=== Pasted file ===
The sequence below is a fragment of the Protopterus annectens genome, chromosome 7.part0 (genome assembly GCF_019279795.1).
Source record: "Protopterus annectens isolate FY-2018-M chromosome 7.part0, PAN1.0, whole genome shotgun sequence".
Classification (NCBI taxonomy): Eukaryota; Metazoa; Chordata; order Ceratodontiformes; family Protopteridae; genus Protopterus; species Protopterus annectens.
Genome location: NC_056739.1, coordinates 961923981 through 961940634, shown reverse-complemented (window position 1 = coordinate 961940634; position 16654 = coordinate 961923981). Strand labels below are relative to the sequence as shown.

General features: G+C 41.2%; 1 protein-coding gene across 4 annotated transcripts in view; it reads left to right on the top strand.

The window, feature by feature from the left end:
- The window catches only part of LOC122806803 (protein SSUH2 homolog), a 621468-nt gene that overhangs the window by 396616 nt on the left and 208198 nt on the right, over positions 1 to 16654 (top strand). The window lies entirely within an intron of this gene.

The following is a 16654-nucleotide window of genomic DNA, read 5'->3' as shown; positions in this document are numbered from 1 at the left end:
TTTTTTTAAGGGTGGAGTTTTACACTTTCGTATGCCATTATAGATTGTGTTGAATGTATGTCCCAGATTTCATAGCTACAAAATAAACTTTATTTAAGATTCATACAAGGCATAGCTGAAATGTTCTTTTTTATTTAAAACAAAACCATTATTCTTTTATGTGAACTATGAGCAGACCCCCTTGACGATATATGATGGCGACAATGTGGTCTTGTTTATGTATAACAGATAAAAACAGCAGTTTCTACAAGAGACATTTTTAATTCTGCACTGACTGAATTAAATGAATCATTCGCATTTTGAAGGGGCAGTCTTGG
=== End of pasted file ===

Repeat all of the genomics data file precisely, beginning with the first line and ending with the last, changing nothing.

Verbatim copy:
The sequence below is a fragment of the Protopterus annectens genome, chromosome 7.part0 (genome assembly GCF_019279795.1).
Source record: "Protopterus annectens isolate FY-2018-M chromosome 7.part0, PAN1.0, whole genome shotgun sequence".
Classification (NCBI taxonomy): Eukaryota; Metazoa; Chordata; order Ceratodontiformes; family Protopteridae; genus Protopterus; species Protopterus annectens.
Genome location: NC_056739.1, coordinates 961923981 through 961940634, shown reverse-complemented (window position 1 = coordinate 961940634; position 16654 = coordinate 961923981). Strand labels below are relative to the sequence as shown.

General features: G+C 41.2%; 1 protein-coding gene across 4 annotated transcripts in view; it reads left to right on the top strand.

The window, feature by feature from the left end:
- The window catches only part of LOC122806803 (protein SSUH2 homolog), a 621468-nt gene that overhangs the window by 396616 nt on the left and 208198 nt on the right, over positions 1 to 16654 (top strand). The window lies entirely within an intron of this gene.

The following is a 16654-nucleotide window of genomic DNA, read 5'->3' as shown; positions in this document are numbered from 1 at the left end:
TTTTTTTAAGGGTGGAGTTTTACACTTTCGTATGCCATTATAGATTGTGTTGAATGTATGTCCCAGATTTCATAGCTACAAAATAAACTTTATTTAAGATTCATACAAGGCATAGCTGAAATGTTCTTTTTTATTTAAAACAAAACCATTATTCTTTTATGTGAACTATGAGCAGACCCCCTTGACGATATATGATGGCGACAATGTGGTCTTGTTTATGTATAACAGATAAAAACAGCAGTTTCTACAAGAGACATTTTTAATTCTGCACTGACTGAATTAAATGAATCATTCGCATTTTGAAGGGGCAGTCTTGG